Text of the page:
rowan and coal

Three weeks ago Rowan and Coal, two yearling mules, were brought to the DSC. Once again we had been called in to rescue helpless equines, living in a state of care-less neglect. They were underfed, short of water and the available housing provided minimal shelter.

I realize that I have just used the qualifier, “once again”, in my reference to the mules’ rescue and that these words signal an air of resignation, of frustration. Most of the time, here at the Sanctuary, we are able to put out of our minds the callous attitudes of some animal owners.  People like them, like the person who was responsible for the mules’ birth and subsequent lives, refuse to acknowledge  that equines are sentient beings, ones who feel pain, cold and the many other ravages of neglect.

In spite of moments like the one to which I referred above, most of the time we carry on our work in an atmosphere that is filled with positive reinforcement. The company of the animals, of course, is always encouraging in itself.  As is clear in this photo, Rowan and Coal have left the past behind.  They are adjusting to a new world and learning that the touch of human hands can be an enjoyable experience.  As with all young mules, a little attention goes a long way and they are responding to consistent, positive handling by our staff.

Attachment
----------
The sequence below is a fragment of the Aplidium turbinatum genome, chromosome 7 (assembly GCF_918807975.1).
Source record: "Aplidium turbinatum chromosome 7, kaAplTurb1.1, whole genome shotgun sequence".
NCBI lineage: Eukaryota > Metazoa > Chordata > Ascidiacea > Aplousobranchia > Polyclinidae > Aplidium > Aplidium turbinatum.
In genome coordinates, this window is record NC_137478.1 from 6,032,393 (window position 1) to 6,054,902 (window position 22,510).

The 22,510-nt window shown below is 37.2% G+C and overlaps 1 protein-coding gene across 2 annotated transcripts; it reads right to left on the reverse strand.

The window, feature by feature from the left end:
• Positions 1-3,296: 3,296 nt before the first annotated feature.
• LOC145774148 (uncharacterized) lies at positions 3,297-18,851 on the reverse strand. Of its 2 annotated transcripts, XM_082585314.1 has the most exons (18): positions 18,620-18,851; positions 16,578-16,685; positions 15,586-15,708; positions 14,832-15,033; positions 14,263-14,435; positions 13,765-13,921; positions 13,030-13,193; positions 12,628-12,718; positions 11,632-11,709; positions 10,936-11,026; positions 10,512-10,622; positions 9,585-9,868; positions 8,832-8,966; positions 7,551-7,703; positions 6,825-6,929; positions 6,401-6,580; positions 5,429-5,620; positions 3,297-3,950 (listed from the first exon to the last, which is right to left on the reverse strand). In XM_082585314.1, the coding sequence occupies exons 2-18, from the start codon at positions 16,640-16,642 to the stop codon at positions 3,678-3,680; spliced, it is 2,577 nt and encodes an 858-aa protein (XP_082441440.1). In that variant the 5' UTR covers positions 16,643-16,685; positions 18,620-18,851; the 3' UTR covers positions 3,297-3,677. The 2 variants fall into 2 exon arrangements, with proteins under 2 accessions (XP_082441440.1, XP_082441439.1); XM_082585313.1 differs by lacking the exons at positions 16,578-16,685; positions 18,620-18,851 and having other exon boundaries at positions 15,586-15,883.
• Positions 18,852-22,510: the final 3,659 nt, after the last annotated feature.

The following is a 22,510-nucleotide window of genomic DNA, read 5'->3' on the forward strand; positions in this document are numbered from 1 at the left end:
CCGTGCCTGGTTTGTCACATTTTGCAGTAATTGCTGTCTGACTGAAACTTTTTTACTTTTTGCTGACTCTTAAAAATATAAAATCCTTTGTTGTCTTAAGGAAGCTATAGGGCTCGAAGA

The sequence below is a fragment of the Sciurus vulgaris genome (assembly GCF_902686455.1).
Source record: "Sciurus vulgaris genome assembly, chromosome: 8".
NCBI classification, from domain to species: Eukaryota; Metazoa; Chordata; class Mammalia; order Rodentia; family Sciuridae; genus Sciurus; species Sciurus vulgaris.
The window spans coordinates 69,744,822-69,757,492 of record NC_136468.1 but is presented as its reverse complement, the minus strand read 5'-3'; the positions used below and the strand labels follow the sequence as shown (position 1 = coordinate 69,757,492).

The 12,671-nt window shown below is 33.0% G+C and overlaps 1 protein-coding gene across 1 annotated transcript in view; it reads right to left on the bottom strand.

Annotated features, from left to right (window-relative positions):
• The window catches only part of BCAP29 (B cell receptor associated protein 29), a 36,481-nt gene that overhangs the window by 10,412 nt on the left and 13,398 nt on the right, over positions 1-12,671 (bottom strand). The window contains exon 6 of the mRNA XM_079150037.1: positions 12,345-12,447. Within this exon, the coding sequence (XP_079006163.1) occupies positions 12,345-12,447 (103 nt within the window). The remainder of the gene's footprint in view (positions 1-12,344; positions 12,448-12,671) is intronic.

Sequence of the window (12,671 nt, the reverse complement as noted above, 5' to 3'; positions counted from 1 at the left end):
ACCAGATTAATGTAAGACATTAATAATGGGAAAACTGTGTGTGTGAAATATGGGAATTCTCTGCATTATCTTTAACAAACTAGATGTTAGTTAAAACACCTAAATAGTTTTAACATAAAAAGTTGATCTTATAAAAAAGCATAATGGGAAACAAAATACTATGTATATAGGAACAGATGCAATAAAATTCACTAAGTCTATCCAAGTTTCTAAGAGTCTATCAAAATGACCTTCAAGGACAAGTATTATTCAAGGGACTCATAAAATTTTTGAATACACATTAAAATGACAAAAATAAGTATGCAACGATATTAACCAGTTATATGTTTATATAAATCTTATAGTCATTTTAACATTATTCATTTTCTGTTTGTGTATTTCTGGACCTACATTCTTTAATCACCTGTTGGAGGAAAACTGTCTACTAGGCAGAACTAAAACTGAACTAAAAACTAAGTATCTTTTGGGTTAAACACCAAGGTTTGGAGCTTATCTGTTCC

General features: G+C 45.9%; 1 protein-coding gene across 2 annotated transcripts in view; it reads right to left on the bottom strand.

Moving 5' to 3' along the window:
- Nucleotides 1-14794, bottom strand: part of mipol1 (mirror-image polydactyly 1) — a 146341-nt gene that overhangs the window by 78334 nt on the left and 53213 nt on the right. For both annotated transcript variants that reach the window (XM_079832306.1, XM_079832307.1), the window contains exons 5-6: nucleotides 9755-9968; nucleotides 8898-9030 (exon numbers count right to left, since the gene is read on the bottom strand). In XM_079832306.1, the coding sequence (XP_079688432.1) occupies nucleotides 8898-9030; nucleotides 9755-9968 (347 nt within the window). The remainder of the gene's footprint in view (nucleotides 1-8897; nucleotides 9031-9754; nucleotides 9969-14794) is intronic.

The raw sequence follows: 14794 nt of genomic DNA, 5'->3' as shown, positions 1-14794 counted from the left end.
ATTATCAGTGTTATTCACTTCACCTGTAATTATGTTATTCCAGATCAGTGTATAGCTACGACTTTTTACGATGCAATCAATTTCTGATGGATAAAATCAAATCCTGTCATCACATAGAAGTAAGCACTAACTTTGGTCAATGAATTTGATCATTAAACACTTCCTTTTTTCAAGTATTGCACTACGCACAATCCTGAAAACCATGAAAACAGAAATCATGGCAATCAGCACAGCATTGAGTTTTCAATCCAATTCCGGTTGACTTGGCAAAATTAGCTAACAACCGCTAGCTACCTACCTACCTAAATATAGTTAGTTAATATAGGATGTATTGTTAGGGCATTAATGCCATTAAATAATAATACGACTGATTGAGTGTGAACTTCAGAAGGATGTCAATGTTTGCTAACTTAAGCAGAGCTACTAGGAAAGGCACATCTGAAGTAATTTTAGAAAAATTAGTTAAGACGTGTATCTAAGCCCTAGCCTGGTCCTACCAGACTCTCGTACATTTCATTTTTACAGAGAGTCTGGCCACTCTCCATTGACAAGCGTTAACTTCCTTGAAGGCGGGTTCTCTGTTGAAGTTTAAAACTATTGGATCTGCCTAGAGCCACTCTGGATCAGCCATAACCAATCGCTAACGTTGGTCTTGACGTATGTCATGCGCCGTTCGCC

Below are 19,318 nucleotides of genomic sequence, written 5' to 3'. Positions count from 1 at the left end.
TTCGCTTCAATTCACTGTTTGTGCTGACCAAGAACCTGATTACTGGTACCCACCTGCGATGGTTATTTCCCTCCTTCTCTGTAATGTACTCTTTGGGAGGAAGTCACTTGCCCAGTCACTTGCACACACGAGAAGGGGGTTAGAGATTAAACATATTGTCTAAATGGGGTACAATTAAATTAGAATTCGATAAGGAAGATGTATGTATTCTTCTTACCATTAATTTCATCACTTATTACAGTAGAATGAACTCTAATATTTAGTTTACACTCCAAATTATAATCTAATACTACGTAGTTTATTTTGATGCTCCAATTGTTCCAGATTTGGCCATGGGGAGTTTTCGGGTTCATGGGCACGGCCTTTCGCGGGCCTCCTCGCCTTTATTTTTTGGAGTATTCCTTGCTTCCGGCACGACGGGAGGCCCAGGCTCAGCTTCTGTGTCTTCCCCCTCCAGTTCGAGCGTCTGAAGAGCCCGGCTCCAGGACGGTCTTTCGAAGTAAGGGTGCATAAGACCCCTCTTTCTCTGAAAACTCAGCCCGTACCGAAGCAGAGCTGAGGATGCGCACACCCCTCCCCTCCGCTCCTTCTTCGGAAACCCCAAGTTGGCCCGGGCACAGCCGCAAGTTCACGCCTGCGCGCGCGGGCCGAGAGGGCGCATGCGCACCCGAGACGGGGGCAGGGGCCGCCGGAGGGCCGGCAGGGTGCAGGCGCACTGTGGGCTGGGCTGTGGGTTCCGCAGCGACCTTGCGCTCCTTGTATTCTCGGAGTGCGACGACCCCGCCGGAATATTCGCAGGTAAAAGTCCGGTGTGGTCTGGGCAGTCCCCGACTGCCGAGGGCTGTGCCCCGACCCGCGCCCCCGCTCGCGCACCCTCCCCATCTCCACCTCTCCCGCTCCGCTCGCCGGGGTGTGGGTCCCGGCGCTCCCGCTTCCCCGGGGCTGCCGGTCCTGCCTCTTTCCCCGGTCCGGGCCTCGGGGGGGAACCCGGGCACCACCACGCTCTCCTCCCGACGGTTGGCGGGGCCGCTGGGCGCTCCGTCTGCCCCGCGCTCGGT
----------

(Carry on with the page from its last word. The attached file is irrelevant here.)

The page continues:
Happy endings like this one is are a great boost to the spirits. I realize that “once again” can be used in a positive way, too. Once again, the DSC community – contributors, staff and volunteers – was able to help.  And that is good.

Sandra Pady, Founder



“Never doubt that a small group of thoughtful, committed citizens can change the world; indeed, it’s the only thing that ever has.”

A  green and white  sign with this statement by the American anthropologist, Margaret Mead, has hung for over a decade at the entrance to the DSC barnyard.  It is meant to be a tribute to the many people here at the Sanctuary who work so hard to improve standards of welfare both for the donkeys and for all animals.

I was reminded of Dr. Mead’s statement recently when I read about the little dog near Windsor, Ontario, who had been rescued from certain death after having been left by a road, bound in duct tape.  The perpetrator of this heinous crime, Michael Earl Hill, was charged and found guilty in an Ontario court.  It was noteworthy that this criminal was subsequently sentenced to two years in a federal penitentiary followed by a 25 year ban on pet ownership.  This is the maximum sentence allowable for such a crime and it was levied because  the judge had been presented with a petition calling for this sentence which had been gathered by a small group of determined people.  They collected  an astounding 65,000 signatures in this cause.

We salute that group of Ontario residents.  Efforts like this send out the clear message that thoughtful people are more committed than ever to the fact that animals matter and that mindless cruelty inflicted upon them will not be tolerated.

PS:  The little dog has recovered and he is now in a safe, caring home.   As for Michael Earl Hill, he was placed in solitary confinement, segregated from the rest of the inmates for his own protection.

Sandra Pady, Founder